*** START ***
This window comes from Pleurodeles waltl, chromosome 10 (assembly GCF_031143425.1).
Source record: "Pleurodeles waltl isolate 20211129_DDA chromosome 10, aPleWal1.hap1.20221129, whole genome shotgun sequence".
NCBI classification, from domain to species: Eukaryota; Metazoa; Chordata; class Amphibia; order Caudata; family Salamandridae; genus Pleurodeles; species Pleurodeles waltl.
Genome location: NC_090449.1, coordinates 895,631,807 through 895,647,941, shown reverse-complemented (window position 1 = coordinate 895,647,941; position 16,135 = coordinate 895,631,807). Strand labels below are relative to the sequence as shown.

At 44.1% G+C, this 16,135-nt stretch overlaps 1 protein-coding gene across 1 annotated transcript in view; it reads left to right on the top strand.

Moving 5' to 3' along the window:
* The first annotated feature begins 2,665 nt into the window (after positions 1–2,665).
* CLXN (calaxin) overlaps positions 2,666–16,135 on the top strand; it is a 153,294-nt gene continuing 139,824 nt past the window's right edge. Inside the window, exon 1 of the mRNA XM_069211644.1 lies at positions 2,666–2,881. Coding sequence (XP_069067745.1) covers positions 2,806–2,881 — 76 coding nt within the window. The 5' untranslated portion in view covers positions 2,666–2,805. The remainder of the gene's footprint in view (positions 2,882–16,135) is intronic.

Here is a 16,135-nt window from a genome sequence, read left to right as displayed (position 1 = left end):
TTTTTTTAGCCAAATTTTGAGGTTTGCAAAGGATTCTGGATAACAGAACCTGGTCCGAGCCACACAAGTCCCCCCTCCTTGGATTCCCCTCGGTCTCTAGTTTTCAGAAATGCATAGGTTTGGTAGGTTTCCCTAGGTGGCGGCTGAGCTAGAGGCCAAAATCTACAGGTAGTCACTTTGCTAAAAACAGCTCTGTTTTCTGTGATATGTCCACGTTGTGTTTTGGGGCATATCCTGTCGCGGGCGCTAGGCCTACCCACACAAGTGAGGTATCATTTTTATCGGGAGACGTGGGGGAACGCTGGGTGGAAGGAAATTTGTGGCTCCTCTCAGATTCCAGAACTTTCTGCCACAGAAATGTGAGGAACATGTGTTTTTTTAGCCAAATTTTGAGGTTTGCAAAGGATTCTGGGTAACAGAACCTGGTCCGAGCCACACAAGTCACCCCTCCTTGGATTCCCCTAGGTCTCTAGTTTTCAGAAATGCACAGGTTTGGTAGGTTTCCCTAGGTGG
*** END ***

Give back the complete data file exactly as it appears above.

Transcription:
This window comes from Pleurodeles waltl, chromosome 10 (assembly GCF_031143425.1).
Source record: "Pleurodeles waltl isolate 20211129_DDA chromosome 10, aPleWal1.hap1.20221129, whole genome shotgun sequence".
NCBI classification, from domain to species: Eukaryota; Metazoa; Chordata; class Amphibia; order Caudata; family Salamandridae; genus Pleurodeles; species Pleurodeles waltl.
Genome location: NC_090449.1, coordinates 895,631,807 through 895,647,941, shown reverse-complemented (window position 1 = coordinate 895,647,941; position 16,135 = coordinate 895,631,807). Strand labels below are relative to the sequence as shown.

At 44.1% G+C, this 16,135-nt stretch overlaps 1 protein-coding gene across 1 annotated transcript in view; it reads left to right on the top strand.

Moving 5' to 3' along the window:
* The first annotated feature begins 2,665 nt into the window (after positions 1–2,665).
* CLXN (calaxin) overlaps positions 2,666–16,135 on the top strand; it is a 153,294-nt gene continuing 139,824 nt past the window's right edge. Inside the window, exon 1 of the mRNA XM_069211644.1 lies at positions 2,666–2,881. Coding sequence (XP_069067745.1) covers positions 2,806–2,881 — 76 coding nt within the window. The 5' untranslated portion in view covers positions 2,666–2,805. The remainder of the gene's footprint in view (positions 2,882–16,135) is intronic.

Here is a 16,135-nt window from a genome sequence, read left to right as displayed (position 1 = left end):
TTTTTTTAGCCAAATTTTGAGGTTTGCAAAGGATTCTGGATAACAGAACCTGGTCCGAGCCACACAAGTCCCCCCTCCTTGGATTCCCCTCGGTCTCTAGTTTTCAGAAATGCATAGGTTTGGTAGGTTTCCCTAGGTGGCGGCTGAGCTAGAGGCCAAAATCTACAGGTAGTCACTTTGCTAAAAACAGCTCTGTTTTCTGTGATATGTCCACGTTGTGTTTTGGGGCATATCCTGTCGCGGGCGCTAGGCCTACCCACACAAGTGAGGTATCATTTTTATCGGGAGACGTGGGGGAACGCTGGGTGGAAGGAAATTTGTGGCTCCTCTCAGATTCCAGAACTTTCTGCCACAGAAATGTGAGGAACATGTGTTTTTTTAGCCAAATTTTGAGGTTTGCAAAGGATTCTGGGTAACAGAACCTGGTCCGAGCCACACAAGTCACCCCTCCTTGGATTCCCCTAGGTCTCTAGTTTTCAGAAATGCACAGGTTTGGTAGGTTTCCCTAGGTGG